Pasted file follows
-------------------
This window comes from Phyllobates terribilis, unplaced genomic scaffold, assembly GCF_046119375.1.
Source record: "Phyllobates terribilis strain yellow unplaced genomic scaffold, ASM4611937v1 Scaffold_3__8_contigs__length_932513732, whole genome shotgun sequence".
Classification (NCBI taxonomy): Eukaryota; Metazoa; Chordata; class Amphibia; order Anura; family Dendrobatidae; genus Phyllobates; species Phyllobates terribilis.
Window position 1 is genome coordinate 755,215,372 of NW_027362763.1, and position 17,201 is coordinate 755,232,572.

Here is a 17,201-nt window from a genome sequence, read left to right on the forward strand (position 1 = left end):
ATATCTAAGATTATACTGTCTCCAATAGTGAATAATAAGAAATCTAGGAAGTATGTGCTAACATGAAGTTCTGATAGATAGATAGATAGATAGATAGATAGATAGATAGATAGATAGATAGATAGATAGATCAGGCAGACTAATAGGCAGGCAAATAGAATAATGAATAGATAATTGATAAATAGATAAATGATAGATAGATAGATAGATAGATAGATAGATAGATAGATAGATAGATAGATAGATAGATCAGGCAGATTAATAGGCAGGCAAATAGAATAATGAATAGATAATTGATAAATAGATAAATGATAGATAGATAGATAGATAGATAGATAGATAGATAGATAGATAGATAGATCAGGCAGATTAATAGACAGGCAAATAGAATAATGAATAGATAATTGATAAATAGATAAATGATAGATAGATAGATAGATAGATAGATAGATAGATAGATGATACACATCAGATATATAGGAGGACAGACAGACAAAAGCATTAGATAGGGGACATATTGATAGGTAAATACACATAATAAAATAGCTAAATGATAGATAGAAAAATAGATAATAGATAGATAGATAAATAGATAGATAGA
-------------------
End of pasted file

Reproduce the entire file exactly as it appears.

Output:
This window comes from Phyllobates terribilis, unplaced genomic scaffold, assembly GCF_046119375.1.
Source record: "Phyllobates terribilis strain yellow unplaced genomic scaffold, ASM4611937v1 Scaffold_3__8_contigs__length_932513732, whole genome shotgun sequence".
Classification (NCBI taxonomy): Eukaryota; Metazoa; Chordata; class Amphibia; order Anura; family Dendrobatidae; genus Phyllobates; species Phyllobates terribilis.
Window position 1 is genome coordinate 755,215,372 of NW_027362763.1, and position 17,201 is coordinate 755,232,572.

Here is a 17,201-nt window from a genome sequence, read left to right on the forward strand (position 1 = left end):
ATATCTAAGATTATACTGTCTCCAATAGTGAATAATAAGAAATCTAGGAAGTATGTGCTAACATGAAGTTCTGATAGATAGATAGATAGATAGATAGATAGATAGATAGATAGATAGATAGATAGATAGATCAGGCAGACTAATAGGCAGGCAAATAGAATAATGAATAGATAATTGATAAATAGATAAATGATAGATAGATAGATAGATAGATAGATAGATAGATAGATAGATAGATAGATAGATAGATCAGGCAGATTAATAGGCAGGCAAATAGAATAATGAATAGATAATTGATAAATAGATAAATGATAGATAGATAGATAGATAGATAGATAGATAGATAGATAGATAGATAGATCAGGCAGATTAATAGACAGGCAAATAGAATAATGAATAGATAATTGATAAATAGATAAATGATAGATAGATAGATAGATAGATAGATAGATAGATAGATGATACACATCAGATATATAGGAGGACAGACAGACAAAAGCATTAGATAGGGGACATATTGATAGGTAAATACACATAATAAAATAGCTAAATGATAGATAGAAAAATAGATAATAGATAGATAGATAAATAGATAGATAGA